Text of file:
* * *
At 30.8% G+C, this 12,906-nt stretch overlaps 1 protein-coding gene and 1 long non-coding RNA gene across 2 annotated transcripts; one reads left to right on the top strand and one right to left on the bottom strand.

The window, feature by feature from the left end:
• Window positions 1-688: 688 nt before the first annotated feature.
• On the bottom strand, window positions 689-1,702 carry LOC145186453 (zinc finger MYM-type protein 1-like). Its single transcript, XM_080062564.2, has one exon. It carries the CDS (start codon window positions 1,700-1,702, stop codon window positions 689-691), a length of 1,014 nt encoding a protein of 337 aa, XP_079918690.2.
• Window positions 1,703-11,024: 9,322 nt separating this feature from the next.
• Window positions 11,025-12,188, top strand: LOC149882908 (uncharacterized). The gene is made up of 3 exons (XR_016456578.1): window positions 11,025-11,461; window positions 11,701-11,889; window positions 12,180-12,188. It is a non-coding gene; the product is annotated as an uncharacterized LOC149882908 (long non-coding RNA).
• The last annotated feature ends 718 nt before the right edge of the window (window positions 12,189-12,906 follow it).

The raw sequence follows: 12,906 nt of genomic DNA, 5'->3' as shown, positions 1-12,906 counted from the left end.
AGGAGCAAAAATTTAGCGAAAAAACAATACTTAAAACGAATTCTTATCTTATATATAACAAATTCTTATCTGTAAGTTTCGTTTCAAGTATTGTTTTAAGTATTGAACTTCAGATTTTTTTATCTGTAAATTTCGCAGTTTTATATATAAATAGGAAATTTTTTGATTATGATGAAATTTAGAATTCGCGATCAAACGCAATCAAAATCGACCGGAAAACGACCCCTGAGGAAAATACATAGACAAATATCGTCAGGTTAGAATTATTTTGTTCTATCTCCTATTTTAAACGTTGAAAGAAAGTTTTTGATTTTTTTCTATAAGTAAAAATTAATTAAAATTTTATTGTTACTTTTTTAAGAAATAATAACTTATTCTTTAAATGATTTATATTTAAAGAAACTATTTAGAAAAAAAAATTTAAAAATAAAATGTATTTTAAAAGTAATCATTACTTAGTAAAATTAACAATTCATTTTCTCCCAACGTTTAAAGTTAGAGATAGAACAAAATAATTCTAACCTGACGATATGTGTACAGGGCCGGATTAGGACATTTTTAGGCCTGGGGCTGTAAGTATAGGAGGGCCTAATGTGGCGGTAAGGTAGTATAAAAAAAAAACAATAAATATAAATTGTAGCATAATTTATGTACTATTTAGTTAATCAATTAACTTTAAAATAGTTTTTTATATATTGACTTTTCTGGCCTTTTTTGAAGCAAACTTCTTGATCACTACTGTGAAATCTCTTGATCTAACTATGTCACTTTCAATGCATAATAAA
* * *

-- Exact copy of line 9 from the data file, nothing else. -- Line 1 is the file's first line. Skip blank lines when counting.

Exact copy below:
AGGAGCAAAAATTTAGCGAAAAAACAATACTTAAAACGAATTCTTATCTTATATATAACAAATTCTTATCTGTAAGTTTCGTTTCAAGTATTGTTTTAAGTATTGAACTTCAGATTTTTTTATCTGTAAATTTCGCAGTTTTATATATAAATAGGAAATTTTTTGATTATGATGAAATTTAGAATTCGCGATCAAACGCAATCAAAATCGACCGGAAAACGACCCCTGAGGAAAATACATAGACAAATATCGTCAGGTTAGAATTATTTTGTTCTATCTCCTATTTTAAACGTTGAAAGAAAGTTTTTGATTTTTTTCTATAAGTAAAAATTAATTAAAATTTTATTGTTACTTTTTTAAGAAATAATAACTTATTCTTTAAATGATTTATATTTAAAGAAACTATTTAGAAAAAAAAATTTAAAAATAAAATGTATTTTAAAAGTAATCATTACTTAGTAAAATTAACAATTCATTTTCTCCCAACGTTTAAAGTTAGAGATAGAACAAAATAATTCTAACCTGACGATATGTGTACAGGGCCGGATTAGGACATTTTTAGGCCTGGGGCTGTAAGTATAGGAGGGCCTAATGTGGCGGTAAGGTAGTATAAAAAAAAAACAATAAATATAAATTGTAGCATAATTTATGTACTATTTAGTTAATCAATTAACTTTAAAATAGTTTTTTATATATTGACTTTTCTGGCCTTTTTTGAAGCAAACTTCTTGATCACTACTGTGAAATCTCTTGATCTAACTATGTCACTTTCAATGCATAATAAA